Posted by: Josh Hinkle | April 23, 2009

Do Not Pass Go. Do Not Collect $200.

Burnet County Jail - Men's Cell Block

Burnet County Jail - Men's Cell Block

I’ve been to jail five times.

  1. Face-to-face with a married police officer convicted of murdering his gay lover.
  2. Sex offenders praising God.
  3. Swapping stories with the last “pop” of Iowa’s “mom and pop” jails.
  4. Recalling the lyrics to “Lean On Me” with a slightly off-key group of inmates.
  5. Empty. Dark. Uneventful. The old Burnet County Jail in Burnet, Texas, closed just a few weeks before my visit. It was the latest in my “behind bars” experience as a reporter. They were strange, unsettling times, and I was glad they were each only one-day encounters. I’m not cut out for much more.
Sheriff W.T. Smith

Sheriff W.T. Smith

Sheriff W.T. Smith and I had become somewhat acquainted in my first few weeks in Texas. A meet-and-greet, a home invasion, the normal introductions. Before he joined me in the jail, his chief deputy showed me around. He carried a fistful of tarnished keys, and I could tell the jail wasn’t his realm of familiarity. We wandered the shadowed corridors between cells, feeling our way past strange smells and stacks of old, plastic-lined mats once part of the now empty beds.

As I entered one of the cells, the tripod for my camera echoed loudly when it touched the floor. The chief deputy had left my side, searching for a way to turn on the lights. The sun reached through a window in the corner, as the lamps overhead suddenly flickered to life, buzzing and popping slightly from days of inactivity. He’d found the control room and the switches on the electric panel.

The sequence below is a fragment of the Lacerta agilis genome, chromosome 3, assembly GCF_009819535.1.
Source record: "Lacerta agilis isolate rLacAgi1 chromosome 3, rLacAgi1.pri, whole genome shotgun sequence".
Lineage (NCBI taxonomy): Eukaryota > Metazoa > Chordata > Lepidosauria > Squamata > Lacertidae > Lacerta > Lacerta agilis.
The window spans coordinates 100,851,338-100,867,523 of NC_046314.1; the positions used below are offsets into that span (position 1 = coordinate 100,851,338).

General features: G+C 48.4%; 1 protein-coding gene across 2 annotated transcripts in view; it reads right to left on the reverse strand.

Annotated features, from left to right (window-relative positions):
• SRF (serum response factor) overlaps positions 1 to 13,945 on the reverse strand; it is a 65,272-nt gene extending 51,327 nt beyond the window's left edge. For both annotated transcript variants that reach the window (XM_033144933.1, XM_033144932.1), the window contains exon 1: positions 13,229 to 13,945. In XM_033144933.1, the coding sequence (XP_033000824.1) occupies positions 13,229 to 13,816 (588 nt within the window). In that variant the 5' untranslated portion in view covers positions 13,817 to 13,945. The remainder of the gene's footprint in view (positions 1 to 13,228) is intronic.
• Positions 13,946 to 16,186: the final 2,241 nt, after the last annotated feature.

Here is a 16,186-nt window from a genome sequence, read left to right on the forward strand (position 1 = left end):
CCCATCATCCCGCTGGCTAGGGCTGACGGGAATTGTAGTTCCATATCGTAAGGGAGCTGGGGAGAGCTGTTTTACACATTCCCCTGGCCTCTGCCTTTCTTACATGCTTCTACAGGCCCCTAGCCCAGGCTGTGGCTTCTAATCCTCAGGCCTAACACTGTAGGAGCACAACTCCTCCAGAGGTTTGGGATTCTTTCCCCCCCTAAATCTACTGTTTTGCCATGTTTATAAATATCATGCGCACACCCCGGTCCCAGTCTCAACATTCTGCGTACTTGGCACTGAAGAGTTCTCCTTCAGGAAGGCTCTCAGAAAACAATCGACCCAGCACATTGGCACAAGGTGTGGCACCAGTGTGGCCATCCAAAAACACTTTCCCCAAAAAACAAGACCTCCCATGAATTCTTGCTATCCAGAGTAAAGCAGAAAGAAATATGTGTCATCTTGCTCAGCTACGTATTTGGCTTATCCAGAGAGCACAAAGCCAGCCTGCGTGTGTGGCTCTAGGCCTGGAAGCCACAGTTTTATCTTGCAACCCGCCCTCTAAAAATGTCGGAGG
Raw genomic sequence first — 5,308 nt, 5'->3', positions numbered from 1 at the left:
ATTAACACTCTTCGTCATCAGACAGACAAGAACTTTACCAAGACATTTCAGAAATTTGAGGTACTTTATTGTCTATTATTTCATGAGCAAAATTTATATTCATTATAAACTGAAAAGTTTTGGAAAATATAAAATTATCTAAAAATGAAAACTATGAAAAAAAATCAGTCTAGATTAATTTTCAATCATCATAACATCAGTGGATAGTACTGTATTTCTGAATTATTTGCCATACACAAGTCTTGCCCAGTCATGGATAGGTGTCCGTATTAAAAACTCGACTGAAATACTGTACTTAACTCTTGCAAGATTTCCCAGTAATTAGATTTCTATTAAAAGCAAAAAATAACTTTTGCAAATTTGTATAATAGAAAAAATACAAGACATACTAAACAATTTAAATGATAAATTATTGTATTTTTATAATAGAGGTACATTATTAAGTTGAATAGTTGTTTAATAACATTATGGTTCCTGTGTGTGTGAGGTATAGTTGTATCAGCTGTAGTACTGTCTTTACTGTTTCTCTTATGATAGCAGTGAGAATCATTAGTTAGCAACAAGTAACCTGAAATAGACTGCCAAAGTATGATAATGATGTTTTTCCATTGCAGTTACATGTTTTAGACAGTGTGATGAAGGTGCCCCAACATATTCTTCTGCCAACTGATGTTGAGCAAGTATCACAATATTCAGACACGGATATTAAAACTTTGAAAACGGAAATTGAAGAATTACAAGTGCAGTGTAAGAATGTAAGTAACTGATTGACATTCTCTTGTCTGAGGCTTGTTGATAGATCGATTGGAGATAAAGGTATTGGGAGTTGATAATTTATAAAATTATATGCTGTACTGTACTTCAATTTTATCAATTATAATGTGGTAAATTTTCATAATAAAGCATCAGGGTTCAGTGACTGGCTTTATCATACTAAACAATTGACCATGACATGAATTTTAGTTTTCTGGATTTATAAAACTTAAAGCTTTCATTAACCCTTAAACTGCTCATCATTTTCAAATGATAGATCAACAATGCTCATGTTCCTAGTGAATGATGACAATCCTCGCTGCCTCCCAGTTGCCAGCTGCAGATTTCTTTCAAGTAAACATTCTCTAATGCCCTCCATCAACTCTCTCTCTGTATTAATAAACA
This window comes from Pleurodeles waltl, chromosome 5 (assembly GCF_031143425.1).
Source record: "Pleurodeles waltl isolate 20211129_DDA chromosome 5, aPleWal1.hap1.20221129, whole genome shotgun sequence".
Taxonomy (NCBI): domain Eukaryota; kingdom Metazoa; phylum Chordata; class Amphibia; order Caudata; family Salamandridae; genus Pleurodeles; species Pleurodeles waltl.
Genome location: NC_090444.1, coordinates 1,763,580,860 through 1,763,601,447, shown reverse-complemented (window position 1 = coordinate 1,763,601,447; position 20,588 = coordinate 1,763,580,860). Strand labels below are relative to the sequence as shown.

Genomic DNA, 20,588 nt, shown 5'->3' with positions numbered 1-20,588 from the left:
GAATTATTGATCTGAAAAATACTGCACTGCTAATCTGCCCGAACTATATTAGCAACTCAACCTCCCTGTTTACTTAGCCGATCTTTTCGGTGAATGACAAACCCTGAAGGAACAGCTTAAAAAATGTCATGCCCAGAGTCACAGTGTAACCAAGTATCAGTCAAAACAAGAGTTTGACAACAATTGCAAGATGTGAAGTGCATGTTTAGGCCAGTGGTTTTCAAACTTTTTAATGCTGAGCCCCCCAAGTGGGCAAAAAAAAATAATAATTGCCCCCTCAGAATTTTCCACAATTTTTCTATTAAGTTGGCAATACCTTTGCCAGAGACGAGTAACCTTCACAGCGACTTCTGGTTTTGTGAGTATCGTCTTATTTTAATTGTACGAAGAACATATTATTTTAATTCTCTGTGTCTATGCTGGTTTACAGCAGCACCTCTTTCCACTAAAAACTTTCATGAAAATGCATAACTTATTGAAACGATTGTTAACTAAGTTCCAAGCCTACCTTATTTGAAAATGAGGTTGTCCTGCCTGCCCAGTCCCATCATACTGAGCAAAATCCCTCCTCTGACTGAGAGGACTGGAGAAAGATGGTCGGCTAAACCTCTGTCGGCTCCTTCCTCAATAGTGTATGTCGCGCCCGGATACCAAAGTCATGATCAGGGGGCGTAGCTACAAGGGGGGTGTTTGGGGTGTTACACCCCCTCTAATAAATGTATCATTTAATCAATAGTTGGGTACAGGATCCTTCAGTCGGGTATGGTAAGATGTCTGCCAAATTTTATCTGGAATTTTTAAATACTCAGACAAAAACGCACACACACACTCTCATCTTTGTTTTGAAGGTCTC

Jail Built In Early 1980s

Jail Built In Early 1980s

As I carried the camera back into the hallway, the cell’s door came to life, motors cranking and pulling the heavy slab of metal and glass into place. The lock crashed down soonafter, and I’m sure I jumped a little. I heard a voice from the control room. “I’m not sure I have the key to that one. You might have had to wait a while.” That last move on my part was unknowingly a smart one.

The sheriff stomped loudly in the distance, as he made his way toward us. His tan cowboy boots and white hat were nothing unusual for law enforcement in the Hill Country. His comfortability was apparent as he rounded the corner. Smith had managed this jail for four years sometime prior to his latest gig in Burnet County. He knew exactly where he was going.

Having a jail full of vacancies was peaceful to him. He told me that he wished there was no need for a place like this. That would mean no prisoners, a crime-free county. But, of course, that wasn’t the case. Overcrowding where we stood had recently become so costly, the county had to transport overflow inmates to a jail in nearby Crystal City and pay to keep them there. With the completion of a new jail nearly six times the size of Smith’s old stomping ground, the problem was seemingly solved.

A few years ago, when the project was still in its early stages, the county issued this statement: “Our goal is to constuct a jail that we will not outgrow until well after the associated debt is paid off. We know our county growth is going to continue, and unfortunately it is fairly safe to predict that corresponding growth in crime and our inmate population will continue, as well.”